Learning in the Heartland!

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According to the National Association for the Education of Young Children: “For preschoolers, field trips as simple as visiting the grocery store down the street or the post office a few blocks away offer interesting learning experiences. Trips such as these help children get to know the people and community in which they live.” Field trips are positively related to many areas of development, including social-emotional skills, by fostering positive relationship-building among students, teachers, and the people hosting the field trip. They also enhance and increase learning that takes place in the classroom and broaden learning to include aspects of a child’s community not encountered in an ordinary day. For children to reap these benefits, educators need to organize the trip to inspire questions, problem-solving, and observation. When these opportunities are provided with activities and discussion before and after the trip, field trips can contribute to children remembering concepts long term. We all know that Nebraska communities have a lot of opportunities to share with our children.

Virtual field trips may seem like a new idea to you and your family.  Covid transformed some of our learning experiences around and gave more opportunities for children to hear from community leaders in a new way. The Learning in the Heartland Project brought four different states together to develop new learning opportunities for children and their families.  If you are a parent looking for a fun thing to do on a rainy day or a preschool teacher with limited funds, Learning in the Heartland is for you!

Bring books to life with virtual field trips and activities. These short, exciting field trips help inspire questions, problem-solving, and observation to help children remember concepts longer. This program provides all caregivers, preschool teachers, and parents with books, virtual tours, art, and physical activities along with music. Children will learn more about community helpers and services and demonstrate an increased familiarity with doctors, police officers, firefighters, veterinarians, and greenhouse managers.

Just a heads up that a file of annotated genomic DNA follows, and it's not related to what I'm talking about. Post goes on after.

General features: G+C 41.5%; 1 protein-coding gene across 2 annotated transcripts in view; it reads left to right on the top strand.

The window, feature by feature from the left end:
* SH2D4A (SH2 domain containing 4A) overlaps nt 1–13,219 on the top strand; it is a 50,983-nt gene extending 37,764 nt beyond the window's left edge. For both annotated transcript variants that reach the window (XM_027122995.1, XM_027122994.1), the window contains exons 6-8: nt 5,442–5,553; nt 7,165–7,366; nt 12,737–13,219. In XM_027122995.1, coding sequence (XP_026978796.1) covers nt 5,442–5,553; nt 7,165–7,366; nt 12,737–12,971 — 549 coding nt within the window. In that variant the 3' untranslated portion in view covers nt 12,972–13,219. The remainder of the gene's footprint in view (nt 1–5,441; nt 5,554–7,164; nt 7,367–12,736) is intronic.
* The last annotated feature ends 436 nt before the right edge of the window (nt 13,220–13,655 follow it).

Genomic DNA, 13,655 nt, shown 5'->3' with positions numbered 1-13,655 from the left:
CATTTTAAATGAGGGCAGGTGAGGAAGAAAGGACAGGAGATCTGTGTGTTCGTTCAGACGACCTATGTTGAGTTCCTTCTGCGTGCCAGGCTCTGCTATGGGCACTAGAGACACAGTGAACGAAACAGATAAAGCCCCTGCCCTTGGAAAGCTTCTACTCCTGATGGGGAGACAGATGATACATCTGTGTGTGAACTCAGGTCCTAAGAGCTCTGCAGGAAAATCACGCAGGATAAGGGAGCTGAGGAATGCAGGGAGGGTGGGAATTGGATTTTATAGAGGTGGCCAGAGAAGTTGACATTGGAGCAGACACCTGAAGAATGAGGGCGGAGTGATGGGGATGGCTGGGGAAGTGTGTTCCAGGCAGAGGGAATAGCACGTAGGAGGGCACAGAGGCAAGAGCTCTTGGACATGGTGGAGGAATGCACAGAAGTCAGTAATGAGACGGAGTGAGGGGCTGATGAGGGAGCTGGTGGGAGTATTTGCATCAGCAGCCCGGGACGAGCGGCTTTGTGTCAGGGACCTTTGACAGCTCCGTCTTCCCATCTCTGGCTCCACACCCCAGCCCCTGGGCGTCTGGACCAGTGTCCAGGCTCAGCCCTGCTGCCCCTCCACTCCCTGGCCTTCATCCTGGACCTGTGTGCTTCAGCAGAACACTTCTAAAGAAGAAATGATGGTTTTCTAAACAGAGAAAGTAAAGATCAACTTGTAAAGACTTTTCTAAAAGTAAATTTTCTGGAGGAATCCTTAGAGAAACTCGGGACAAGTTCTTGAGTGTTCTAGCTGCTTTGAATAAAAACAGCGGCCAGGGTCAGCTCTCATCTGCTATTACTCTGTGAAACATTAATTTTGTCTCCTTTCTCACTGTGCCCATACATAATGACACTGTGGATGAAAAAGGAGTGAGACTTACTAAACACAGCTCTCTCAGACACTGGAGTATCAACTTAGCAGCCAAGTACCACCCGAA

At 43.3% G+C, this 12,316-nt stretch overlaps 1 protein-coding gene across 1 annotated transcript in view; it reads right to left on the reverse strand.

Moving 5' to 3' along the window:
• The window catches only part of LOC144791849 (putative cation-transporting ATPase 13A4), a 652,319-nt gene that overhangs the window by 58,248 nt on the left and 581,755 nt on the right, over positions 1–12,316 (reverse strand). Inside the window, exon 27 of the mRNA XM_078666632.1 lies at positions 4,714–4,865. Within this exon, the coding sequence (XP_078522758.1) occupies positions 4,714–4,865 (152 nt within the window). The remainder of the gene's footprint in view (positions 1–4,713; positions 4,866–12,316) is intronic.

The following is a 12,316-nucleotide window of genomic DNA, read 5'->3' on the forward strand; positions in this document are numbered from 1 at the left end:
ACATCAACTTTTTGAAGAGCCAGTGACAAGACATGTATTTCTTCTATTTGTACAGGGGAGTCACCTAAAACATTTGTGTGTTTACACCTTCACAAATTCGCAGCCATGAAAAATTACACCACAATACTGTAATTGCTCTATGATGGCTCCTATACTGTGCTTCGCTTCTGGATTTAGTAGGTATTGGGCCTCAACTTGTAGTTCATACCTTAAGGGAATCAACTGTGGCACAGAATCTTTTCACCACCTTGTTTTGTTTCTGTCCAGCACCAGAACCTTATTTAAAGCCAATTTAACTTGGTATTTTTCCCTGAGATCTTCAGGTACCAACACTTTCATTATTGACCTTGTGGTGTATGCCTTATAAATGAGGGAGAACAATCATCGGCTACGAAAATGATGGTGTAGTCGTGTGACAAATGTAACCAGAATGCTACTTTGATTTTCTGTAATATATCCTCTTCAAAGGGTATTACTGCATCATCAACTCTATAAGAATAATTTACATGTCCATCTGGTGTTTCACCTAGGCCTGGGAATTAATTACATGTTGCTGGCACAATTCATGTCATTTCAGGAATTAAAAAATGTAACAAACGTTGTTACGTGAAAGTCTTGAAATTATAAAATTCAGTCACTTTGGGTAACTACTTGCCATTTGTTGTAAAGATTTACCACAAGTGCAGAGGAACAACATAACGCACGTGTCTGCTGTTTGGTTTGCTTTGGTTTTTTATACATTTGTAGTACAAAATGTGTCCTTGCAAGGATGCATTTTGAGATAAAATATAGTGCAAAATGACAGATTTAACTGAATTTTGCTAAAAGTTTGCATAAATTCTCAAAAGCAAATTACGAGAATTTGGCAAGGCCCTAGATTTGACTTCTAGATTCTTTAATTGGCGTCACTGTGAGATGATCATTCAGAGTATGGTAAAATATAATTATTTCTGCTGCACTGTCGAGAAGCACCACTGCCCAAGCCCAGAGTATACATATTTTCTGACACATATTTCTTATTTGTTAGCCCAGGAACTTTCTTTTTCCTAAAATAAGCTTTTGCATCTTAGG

Topics and Books included in the Learning in the Heartland program are:

Fire Drill by Paul Dubois Jacobs and Jenifer Swender / Visiting a Fire Station

Patrolling Police Cars by Tony Mitton / Visiting a Police Station

Planting a Rainbow by Lois Ehlert / Visiting a Greenhouse

The Berenstain Bears Go to the Doctor by Stan and Jan Berenstain / Visiting a Doctor’s Office

Biscuit Visits the Doctor by Gina Bellisario / Visiting a Veterinarian Clinic

You will find:

  • Teacher Outlines
  • Virtual Field Trips
  • Story Book Reading
  • Physical Activity
  • Hand On Activity
  • Music
  • Center Activity Ideas
  • Family Letter

You can download all of the resources at: https://fitandhealthykids.unl.edu/learning-in-the-heartland

LISA POPPE, EARLY CHILDHOOD EXTENSION EDUCATOR | UNIVERSITY OF NEBRASKA

Peer Reviewed by LaDonna Werth, Sarah Roberts, and Lynn DeVries, Early Childhood Extension Educators